So, the main question might be what computers can do in the world of music. I do not expect a computer program to write music that rivals Beethoven or even Tchaikovsky, although they might generate perfectly pleasant imitations. I absolutely believe that they could write music indistinguishable from humans for the likes of Boulez and Ferneyhough. The only reason for this not to happen would be a lack of incentive. The market for such music is already too great a supply for the demand.
    Last edited by JAS; Aug-01-2020 at 14:46.

  5. #34
    Senior Member elgars ghost's Avatar
    Join Date
    Aug 2010
    Location
    Worcestershire, England
    Posts
    10,004
    Post Thanks / Like

    Default

    Pete Townshend tried it in 1971 - he fed biographical information on Meher Baba into a synthesiser set-up hoping that music would automatically result. It was a bit like musical alchemy and the experiment failed.
    '...a violator of his word, a libertine over head and ears in debt and disgrace, a despiser of domestic ties, the companion of gamblers and demireps, a man who has just closed half a century without a single claim on the gratitude of his country or the respect of posterity...' - Leigh Hunt on the Prince Regent (later George IV).

    ὃν οἱ θεοὶ φιλοῦσιν ἀποθνῄσκει νέος [Those whom the gods love die young] - Menander

  6. #35
    Banned
    Join Date
    Jun 2012
    Location
    USA
    Posts
    15,970
    Post Thanks / Like
    Blog Entries
    139

    Default

    Quote Originally Posted by JAS View Post

    Edit: I don't believe that chess matches have a panel of judges who grant points or include a factor for being interesting.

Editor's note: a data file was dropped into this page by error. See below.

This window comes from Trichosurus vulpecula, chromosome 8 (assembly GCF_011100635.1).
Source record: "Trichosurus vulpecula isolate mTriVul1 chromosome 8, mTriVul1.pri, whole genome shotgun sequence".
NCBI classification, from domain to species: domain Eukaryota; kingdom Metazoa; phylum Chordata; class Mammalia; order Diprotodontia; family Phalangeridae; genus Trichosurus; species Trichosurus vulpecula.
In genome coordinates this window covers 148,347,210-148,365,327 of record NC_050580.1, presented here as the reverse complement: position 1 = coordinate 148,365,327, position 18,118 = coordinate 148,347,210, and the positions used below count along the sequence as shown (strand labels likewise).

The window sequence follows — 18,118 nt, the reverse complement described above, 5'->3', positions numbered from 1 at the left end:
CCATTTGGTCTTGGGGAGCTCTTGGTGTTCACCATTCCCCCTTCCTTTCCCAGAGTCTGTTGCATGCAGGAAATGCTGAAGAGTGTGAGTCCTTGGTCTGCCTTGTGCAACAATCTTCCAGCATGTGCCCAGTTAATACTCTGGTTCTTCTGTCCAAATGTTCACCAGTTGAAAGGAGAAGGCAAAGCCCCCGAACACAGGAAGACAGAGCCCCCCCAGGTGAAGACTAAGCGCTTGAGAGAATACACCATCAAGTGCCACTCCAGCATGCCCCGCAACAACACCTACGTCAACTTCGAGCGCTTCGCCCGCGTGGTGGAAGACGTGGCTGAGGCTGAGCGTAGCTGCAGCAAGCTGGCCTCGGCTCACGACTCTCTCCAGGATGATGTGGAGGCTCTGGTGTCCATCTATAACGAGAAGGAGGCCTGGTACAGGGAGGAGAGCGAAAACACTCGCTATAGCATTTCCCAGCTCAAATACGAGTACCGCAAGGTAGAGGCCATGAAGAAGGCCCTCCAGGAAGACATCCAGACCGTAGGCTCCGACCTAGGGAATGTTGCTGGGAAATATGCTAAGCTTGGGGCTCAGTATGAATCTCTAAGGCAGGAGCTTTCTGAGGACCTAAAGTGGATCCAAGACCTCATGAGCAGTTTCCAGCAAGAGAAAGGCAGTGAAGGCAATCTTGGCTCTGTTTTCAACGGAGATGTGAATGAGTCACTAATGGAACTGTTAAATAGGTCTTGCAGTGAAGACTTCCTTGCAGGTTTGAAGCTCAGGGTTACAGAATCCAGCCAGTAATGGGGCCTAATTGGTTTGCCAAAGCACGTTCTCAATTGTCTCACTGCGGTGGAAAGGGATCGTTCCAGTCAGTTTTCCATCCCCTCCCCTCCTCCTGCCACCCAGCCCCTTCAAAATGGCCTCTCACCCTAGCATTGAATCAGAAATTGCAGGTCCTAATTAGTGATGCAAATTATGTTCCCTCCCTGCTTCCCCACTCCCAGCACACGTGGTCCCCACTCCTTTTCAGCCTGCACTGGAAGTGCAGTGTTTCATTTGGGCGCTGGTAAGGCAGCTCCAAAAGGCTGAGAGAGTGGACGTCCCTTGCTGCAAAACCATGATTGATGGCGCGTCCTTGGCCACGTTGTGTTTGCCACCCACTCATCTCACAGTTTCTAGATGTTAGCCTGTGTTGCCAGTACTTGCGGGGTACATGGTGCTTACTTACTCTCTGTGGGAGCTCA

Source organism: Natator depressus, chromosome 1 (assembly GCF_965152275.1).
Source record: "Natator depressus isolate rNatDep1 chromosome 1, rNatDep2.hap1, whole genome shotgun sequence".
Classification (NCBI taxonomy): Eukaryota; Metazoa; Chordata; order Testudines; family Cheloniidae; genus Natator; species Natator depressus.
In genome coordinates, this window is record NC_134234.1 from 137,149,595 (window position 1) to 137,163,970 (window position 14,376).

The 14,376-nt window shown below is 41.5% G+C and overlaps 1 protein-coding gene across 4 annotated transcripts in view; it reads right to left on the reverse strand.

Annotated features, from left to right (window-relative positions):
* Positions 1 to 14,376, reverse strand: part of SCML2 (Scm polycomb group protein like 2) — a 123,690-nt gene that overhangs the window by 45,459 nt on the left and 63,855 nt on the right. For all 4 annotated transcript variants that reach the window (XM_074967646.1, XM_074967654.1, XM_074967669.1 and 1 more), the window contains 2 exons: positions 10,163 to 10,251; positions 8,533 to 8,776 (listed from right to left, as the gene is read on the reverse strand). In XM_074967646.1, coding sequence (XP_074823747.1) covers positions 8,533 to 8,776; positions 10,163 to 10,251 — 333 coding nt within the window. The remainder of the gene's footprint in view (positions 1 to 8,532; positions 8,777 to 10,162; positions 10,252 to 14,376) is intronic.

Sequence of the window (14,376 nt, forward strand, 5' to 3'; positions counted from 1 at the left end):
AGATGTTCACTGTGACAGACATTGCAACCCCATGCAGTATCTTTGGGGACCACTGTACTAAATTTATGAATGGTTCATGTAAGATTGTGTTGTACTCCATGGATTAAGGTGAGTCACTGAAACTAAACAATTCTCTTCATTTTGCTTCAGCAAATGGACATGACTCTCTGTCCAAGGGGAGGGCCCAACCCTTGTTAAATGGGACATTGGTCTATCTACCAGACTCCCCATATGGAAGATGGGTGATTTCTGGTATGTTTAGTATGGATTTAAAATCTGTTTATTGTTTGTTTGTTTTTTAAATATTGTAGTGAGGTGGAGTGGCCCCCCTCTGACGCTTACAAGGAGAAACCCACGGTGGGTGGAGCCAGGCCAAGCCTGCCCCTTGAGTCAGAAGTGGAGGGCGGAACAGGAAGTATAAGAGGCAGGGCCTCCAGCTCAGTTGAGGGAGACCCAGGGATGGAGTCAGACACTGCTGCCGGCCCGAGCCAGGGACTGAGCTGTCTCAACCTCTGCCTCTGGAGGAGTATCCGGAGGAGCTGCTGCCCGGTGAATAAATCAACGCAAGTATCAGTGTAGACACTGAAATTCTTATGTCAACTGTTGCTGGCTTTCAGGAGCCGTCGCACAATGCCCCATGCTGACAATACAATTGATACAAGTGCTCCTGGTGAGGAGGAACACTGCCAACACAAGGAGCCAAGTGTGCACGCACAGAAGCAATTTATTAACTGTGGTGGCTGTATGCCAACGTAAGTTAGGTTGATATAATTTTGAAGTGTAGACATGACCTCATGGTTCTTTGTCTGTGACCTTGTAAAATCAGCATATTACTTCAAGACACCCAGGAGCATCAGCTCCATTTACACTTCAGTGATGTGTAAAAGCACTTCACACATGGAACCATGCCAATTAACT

No, that job should be done by PR men, or writers of screenplays.

  7. #36
    Banned
    Join Date
    Jun 2012
    Location
    USA
    Posts
    15,970
    Post Thanks / Like
    Blog Entries
    139

    Default

    Some scientists believe that the universe itself has an "operating frequency" which is a very low multiple of the tone Bb.

    So, here is my automatic conceptual piece:

    Exist.

  8. #37
    Junior Member Kyler Key's Avatar
    Join Date
    Aug 2020
    Posts
    36
    Post Thanks / Like
    Blog Entries
    1

    Default

    Computers can do exactly what they're programmed to do 100% of the time and will output exactly what it says.

    The beauty of listening to a real musician is the very slight out of beat and outright mastery of an instrument. A computer can not compare to a human in the sense of bringing emotion to a piece. A computer can get a similar feel. A good synonym would be in film. Special effects are to practical effects as computerized music is to live music.

    They can both be amazing, but need to be used properly.

    Now to the automation question. Can you throw chords and scales together and have an algorithm choose what notes to play? Of course, but it will be very difficult to compare it to a live performance as it will have difficulty really passing the uncanny valley like special effects today.

Page 3 of 3 FirstFirst 123

Posting Permissions

  • You may not post new threads
  • You may not post replies
  • You may not post attachments
  • You may not edit your posts
  •